RAISING ARIZONA (1987)

  • Director: Joel Coen
  • Writers: Joel & Ethan Coen
  • Starring: Nicolas Cage, Holly Hunter, Trey Wilson, John Goodman, William Forsythe, Sam McMurray, Frances McDormand, and Randall “Tex” Cobb
  • Where to Watch: Stream with subscription to Cinemax, Rent or Buy on Amazon Video, YouTube, or Apple TV

The Coen Brothers are a unique phenomenon in the modern movie landscape. Always working together (in their earlier movies, like Raising Arizona, one would be credited as director and the other as producer because of guild rules, but they always wrote, directed, and produced all their movies together), the brothers grew up in suburban Minneapolis, and were never part of the “New Hollywood” boys club that was basically running things at the time they broke in. They have demonstrated huge range over a couple dozen movies, yet they all of their movies have their own unique stamp. All Coen Brothers movies feel like Coen Brothers movies, and nobody else can make one. Fargo is probably the most critically-acclaimed of their movies over the years, The Big Lebowski the most loved, and it was No Country for Old Men that eventually swept the Oscars, but I think Raising Arizona, which came before all of these, might be my favorite. It is pretty definitely the silliest, which is no small reason why.

A common observation is that Raising Arizona is basically a live-action cartoon, a feature-length Looney Tunes with Nicolas Cage instead of Bugs Bunny. So really not so different. Cage, in his broadest mode (and no one has a broader one) plays H.I. McDonough, a compulsive robber with a penchant for big words who spends his life in and out of prison. So much so that he falls in love with the police officer who takes the mug shots, Ed (Holly Hunter) (“short for Edwina!” she yells back to him between instructions to turn to his left). They get married, he resolves to go straight, and they try to start a family. However, she discovers she can’t have children (or, as H.I. puts it, “Her womb was a barren, rocky soil, in which my seed could find no purchase”), and they can’t adopt because of H.I.’s criminal past, so Ed comes up with a scheme to kidnap one of the recently-born “Arizona quintuplets,” reasoning that their parents already have “more than they know what to do with.” Hijinks ensue (I’m not sure that phrase has ever been more appropriate).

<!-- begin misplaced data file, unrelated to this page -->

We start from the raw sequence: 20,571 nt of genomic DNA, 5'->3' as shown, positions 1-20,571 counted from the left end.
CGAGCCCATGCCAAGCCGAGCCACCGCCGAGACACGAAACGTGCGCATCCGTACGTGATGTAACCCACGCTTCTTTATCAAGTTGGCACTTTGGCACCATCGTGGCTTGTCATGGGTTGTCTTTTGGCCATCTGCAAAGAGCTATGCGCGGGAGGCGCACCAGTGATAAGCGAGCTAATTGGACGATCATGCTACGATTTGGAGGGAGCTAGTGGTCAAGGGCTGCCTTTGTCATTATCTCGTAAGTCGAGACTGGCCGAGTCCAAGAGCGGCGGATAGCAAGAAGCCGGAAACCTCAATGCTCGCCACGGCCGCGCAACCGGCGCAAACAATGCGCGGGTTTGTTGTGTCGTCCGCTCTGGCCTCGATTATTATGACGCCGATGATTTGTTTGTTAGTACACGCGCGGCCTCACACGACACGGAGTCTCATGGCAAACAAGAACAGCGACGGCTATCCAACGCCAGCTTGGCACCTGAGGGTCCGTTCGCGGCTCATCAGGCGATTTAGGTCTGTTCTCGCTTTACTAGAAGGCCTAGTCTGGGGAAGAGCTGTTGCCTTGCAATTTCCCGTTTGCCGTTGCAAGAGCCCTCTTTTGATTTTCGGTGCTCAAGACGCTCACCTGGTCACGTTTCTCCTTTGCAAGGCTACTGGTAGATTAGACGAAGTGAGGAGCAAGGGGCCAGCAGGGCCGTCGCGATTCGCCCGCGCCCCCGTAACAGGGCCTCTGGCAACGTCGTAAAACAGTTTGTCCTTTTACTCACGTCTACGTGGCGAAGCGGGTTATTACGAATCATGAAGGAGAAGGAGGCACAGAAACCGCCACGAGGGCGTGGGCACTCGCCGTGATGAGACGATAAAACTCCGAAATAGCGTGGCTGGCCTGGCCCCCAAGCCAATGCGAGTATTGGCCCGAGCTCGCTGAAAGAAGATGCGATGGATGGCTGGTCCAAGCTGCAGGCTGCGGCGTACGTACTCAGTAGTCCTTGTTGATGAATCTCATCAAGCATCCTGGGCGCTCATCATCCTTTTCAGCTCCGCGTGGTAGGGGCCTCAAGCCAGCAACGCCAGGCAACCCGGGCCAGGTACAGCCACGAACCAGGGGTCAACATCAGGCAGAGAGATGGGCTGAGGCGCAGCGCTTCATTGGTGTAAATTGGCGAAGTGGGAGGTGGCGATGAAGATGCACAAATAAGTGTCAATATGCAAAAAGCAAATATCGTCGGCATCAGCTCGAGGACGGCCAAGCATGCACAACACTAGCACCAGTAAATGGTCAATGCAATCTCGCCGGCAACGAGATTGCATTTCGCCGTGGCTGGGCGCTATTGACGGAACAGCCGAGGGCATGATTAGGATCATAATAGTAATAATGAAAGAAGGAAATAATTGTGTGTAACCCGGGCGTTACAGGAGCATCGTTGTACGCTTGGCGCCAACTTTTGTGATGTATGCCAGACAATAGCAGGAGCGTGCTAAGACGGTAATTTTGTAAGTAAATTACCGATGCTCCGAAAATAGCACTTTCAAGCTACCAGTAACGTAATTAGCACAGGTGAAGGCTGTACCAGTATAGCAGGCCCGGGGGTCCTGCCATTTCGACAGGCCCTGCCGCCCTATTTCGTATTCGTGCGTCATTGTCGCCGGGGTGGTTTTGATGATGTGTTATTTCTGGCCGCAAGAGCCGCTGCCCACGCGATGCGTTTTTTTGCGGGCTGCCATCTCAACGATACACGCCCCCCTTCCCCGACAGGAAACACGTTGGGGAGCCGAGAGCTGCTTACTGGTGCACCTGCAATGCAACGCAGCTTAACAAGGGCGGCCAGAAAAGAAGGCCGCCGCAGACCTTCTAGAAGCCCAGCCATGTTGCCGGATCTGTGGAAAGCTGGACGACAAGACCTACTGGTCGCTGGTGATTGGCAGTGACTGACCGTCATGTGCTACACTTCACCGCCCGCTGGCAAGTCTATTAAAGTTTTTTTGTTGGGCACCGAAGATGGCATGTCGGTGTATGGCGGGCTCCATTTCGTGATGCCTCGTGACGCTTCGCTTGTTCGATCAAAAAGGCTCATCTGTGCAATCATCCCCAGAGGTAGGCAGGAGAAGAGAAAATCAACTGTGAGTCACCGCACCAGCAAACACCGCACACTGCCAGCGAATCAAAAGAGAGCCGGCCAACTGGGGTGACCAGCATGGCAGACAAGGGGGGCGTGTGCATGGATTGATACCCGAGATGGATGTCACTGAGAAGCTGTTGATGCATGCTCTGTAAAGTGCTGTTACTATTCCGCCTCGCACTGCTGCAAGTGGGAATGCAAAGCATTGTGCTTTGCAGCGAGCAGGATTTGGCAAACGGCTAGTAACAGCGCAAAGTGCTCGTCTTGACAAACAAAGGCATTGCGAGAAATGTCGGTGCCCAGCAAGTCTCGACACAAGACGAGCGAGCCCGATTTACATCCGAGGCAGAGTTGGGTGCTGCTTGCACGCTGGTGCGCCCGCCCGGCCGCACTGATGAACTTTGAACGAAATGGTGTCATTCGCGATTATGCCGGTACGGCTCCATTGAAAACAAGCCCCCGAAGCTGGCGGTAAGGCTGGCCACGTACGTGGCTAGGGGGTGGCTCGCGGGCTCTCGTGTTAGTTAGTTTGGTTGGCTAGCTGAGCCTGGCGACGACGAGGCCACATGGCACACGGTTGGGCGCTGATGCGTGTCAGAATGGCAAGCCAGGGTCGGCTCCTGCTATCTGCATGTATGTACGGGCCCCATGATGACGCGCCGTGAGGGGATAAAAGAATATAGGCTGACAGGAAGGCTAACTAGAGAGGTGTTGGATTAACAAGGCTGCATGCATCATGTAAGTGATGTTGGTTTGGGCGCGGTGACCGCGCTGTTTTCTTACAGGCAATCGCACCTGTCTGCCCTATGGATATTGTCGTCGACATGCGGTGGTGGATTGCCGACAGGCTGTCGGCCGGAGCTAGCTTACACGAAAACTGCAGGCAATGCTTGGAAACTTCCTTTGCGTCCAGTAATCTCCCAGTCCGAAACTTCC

The Coens shot this movie like a children’s story, with lots of primary colors. Long periods are given over to complete silliness, including the one that leads to perhaps the movie’s defining image, of Cage running doofily down an Arizona road with a pair of pantyhose over his head and a large package of Huggies under his arm. That sequence involves a pack of dogs, the police, a braces-wearing convenience store clerk with a shotgun, and Ed and the baby driving through walls while the baby cartoonishly covers its eyes. The baby, for all of its mugging at the camera, is pretty much the only character in this movie that doesn’t scream, which seems on purpose. There are many great adult screams to choose from, but my personal favorite is definitely the one delivered by John Goodman, in a truly nuts prison-break scene that somehow pre-dates The Shawshank Redemption by 8 years.